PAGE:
Where are we heading?
Life has been undeniably uncomfortable for the average French consumer and taxi driver waiting in line for petrol. The same can be said for commuters arriving late to work in commuter train cars packed even more than usual by the cancellation of struck trains. But so far, the economic impact has been reported to be minimal. Denis Ferrand of the economic consultancy Coe-Rexecode, and widely cited, estimates the impact to date at 0.1 points of GDP. And while the phrase so far may give some understandable pause, evidence to date shows some level of give on both sides - heavy hitters in the PS, notably Finance Minister Michel Sapin have indicated some flexibility regarding Article II, while there have been some reports of softening support for strike action among the rank-and-file.
Additionally, in previous cases of significant work stoppage (both in 1968 and in 1995), the economic impact of the strike was more than made up for in subsequent quarters; for instance, in Q2 1968, when France contracted by 5%, the following quarter saw a rebound to 7.5% economic growth. So, the short term economic impact of the current events do not give cause for worry.
On the other hand, the long term impact of limiting labour rights, in an environment of stagnant demand and consumer purchasing power, may be somewhat less benign, with continued softness in consumer demand, currently a source of some optimism in otherwise grey French economic skies, likely to continue.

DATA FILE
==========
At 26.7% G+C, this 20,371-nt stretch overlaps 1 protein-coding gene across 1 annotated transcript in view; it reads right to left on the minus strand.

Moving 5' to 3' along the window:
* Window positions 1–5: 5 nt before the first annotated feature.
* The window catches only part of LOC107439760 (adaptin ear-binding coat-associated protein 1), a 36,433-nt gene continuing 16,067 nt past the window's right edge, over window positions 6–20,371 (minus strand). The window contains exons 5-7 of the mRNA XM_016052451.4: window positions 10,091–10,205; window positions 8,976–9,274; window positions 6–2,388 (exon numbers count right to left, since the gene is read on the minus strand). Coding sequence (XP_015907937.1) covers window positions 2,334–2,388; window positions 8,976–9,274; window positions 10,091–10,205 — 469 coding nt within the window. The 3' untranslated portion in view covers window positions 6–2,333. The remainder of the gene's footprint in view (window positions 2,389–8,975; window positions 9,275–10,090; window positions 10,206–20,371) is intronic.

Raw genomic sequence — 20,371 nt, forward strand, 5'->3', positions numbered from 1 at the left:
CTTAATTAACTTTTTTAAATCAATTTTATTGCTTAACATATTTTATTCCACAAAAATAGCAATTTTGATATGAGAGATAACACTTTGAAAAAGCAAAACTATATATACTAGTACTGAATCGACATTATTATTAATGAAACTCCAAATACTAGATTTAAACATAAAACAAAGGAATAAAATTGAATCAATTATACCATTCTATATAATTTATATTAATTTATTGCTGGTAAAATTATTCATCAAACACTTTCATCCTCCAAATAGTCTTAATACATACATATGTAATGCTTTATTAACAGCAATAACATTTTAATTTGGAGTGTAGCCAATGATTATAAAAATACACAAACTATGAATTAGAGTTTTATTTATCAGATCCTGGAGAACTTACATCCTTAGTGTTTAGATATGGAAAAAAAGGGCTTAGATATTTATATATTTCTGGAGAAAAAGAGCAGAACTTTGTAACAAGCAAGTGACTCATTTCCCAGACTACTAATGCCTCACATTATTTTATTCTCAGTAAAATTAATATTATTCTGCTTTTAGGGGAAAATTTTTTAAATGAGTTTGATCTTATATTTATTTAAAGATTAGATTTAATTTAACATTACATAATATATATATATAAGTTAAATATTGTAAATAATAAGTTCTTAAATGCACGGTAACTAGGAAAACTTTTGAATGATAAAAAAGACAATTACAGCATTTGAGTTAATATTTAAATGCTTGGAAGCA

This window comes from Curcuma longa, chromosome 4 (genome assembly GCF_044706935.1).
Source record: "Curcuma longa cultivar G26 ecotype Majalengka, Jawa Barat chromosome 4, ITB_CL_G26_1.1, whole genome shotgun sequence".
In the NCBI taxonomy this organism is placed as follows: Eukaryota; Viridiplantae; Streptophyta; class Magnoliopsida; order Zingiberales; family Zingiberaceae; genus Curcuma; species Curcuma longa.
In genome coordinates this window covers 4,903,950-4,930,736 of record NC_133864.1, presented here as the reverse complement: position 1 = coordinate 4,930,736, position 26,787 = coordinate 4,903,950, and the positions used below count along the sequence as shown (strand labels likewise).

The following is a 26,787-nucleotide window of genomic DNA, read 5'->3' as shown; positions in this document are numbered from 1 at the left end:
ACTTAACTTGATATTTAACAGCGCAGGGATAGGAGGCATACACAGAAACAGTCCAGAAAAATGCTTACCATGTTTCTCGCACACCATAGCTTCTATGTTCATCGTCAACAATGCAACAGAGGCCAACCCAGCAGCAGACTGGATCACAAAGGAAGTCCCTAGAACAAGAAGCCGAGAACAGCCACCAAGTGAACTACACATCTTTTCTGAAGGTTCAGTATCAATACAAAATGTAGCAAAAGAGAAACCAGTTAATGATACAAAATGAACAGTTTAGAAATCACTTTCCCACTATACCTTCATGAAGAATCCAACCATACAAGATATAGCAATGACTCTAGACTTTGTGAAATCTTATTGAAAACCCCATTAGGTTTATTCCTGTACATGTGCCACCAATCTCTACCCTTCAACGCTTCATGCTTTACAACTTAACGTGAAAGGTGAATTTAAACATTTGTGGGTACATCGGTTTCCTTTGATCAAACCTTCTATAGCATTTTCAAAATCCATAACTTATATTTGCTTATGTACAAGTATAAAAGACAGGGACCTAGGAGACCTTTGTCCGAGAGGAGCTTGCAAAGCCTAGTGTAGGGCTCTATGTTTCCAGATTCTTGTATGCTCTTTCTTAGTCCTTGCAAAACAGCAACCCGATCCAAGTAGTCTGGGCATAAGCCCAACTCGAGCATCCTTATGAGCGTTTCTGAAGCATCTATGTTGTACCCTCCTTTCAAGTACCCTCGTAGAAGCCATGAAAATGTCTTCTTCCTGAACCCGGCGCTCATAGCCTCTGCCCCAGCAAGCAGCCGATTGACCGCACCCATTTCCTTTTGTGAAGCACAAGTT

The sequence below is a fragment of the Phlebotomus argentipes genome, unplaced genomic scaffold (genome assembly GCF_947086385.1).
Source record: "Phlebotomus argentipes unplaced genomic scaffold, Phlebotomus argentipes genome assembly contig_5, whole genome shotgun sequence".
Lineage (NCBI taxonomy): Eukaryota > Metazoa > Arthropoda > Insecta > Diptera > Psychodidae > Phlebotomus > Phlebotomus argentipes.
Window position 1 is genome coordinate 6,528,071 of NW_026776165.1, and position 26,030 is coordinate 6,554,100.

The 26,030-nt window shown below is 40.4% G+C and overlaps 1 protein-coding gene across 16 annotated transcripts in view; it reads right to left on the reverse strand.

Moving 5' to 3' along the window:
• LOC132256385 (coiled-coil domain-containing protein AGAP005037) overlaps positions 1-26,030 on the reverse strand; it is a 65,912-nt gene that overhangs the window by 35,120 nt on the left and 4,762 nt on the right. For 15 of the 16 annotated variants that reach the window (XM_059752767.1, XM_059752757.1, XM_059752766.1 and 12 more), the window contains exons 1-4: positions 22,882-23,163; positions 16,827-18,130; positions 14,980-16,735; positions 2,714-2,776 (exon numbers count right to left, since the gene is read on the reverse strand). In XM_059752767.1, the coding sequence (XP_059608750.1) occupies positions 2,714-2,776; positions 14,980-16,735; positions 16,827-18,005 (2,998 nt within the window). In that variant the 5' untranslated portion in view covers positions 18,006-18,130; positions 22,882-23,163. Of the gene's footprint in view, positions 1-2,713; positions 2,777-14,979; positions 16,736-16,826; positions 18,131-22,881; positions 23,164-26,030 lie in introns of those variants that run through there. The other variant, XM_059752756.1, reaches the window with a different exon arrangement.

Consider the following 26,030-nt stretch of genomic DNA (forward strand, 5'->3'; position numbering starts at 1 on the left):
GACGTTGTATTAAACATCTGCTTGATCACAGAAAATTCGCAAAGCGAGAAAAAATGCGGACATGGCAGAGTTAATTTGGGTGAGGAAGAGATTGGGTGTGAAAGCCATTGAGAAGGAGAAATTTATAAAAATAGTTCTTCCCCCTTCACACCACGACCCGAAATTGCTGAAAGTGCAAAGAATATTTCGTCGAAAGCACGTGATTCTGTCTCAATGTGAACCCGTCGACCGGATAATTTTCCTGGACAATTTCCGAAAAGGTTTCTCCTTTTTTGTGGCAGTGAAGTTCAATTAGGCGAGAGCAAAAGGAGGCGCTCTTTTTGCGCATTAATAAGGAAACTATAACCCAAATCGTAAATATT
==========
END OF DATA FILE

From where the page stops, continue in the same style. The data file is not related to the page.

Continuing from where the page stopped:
As for the political fall-out, the recourse to article 49-3 to pass an unpopular law simply renders the current government even more unpopular, as evidenced by continuing polling, and paving the way for a centre-right victory in 2017 elections and the prospect of further legislation. Indeed, France's PS has learned nothing from Spain's PSOE, which also passed unpopular, centre-right tinted legislation at the start of the Eurozone economic crisis, in 2010 and was summarily thrown out by voters the following year. A weakened government will remain weak - and it will be in no position to make a case for re-election in a year's time. Meanwhile, consumer demand cannot help but be undermined in the short term, even as it seems to be trending in the right direction today, a potential downturn which can only further cloud the PS electoral prospects next Spring.